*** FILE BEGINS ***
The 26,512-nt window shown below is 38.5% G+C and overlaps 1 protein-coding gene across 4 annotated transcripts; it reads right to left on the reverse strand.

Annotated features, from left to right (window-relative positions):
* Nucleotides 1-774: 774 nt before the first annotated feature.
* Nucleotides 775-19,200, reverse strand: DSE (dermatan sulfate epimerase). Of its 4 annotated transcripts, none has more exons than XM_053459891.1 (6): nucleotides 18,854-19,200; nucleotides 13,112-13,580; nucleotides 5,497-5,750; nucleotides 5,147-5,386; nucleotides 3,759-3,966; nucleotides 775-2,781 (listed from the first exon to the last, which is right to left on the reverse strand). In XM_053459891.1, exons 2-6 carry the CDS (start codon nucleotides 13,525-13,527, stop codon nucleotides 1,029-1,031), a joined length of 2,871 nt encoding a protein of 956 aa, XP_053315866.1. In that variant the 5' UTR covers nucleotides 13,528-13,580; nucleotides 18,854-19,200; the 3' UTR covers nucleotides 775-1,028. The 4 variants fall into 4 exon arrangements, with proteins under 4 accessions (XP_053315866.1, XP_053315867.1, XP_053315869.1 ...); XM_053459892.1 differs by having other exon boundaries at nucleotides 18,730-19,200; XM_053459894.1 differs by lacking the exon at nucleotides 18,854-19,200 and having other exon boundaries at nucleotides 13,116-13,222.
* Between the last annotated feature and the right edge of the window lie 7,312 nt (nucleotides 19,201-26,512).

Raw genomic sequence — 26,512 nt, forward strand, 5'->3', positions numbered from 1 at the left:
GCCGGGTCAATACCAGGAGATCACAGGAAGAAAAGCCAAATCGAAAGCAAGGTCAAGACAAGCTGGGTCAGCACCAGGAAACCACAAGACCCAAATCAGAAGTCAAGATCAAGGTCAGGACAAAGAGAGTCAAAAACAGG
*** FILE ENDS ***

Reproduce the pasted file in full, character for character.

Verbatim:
The 26,512-nt window shown below is 38.5% G+C and overlaps 1 protein-coding gene across 4 annotated transcripts; it reads right to left on the reverse strand.

Annotated features, from left to right (window-relative positions):
* Nucleotides 1-774: 774 nt before the first annotated feature.
* Nucleotides 775-19,200, reverse strand: DSE (dermatan sulfate epimerase). Of its 4 annotated transcripts, none has more exons than XM_053459891.1 (6): nucleotides 18,854-19,200; nucleotides 13,112-13,580; nucleotides 5,497-5,750; nucleotides 5,147-5,386; nucleotides 3,759-3,966; nucleotides 775-2,781 (listed from the first exon to the last, which is right to left on the reverse strand). In XM_053459891.1, exons 2-6 carry the CDS (start codon nucleotides 13,525-13,527, stop codon nucleotides 1,029-1,031), a joined length of 2,871 nt encoding a protein of 956 aa, XP_053315866.1. In that variant the 5' UTR covers nucleotides 13,528-13,580; nucleotides 18,854-19,200; the 3' UTR covers nucleotides 775-1,028. The 4 variants fall into 4 exon arrangements, with proteins under 4 accessions (XP_053315866.1, XP_053315867.1, XP_053315869.1 ...); XM_053459892.1 differs by having other exon boundaries at nucleotides 18,730-19,200; XM_053459894.1 differs by lacking the exon at nucleotides 18,854-19,200 and having other exon boundaries at nucleotides 13,116-13,222.
* Between the last annotated feature and the right edge of the window lie 7,312 nt (nucleotides 19,201-26,512).

Raw genomic sequence — 26,512 nt, forward strand, 5'->3', positions numbered from 1 at the left:
GCCGGGTCAATACCAGGAGATCACAGGAAGAAAAGCCAAATCGAAAGCAAGGTCAAGACAAGCTGGGTCAGCACCAGGAAACCACAAGACCCAAATCAGAAGTCAAGATCAAGGTCAGGACAAAGAGAGTCAAAAACAGG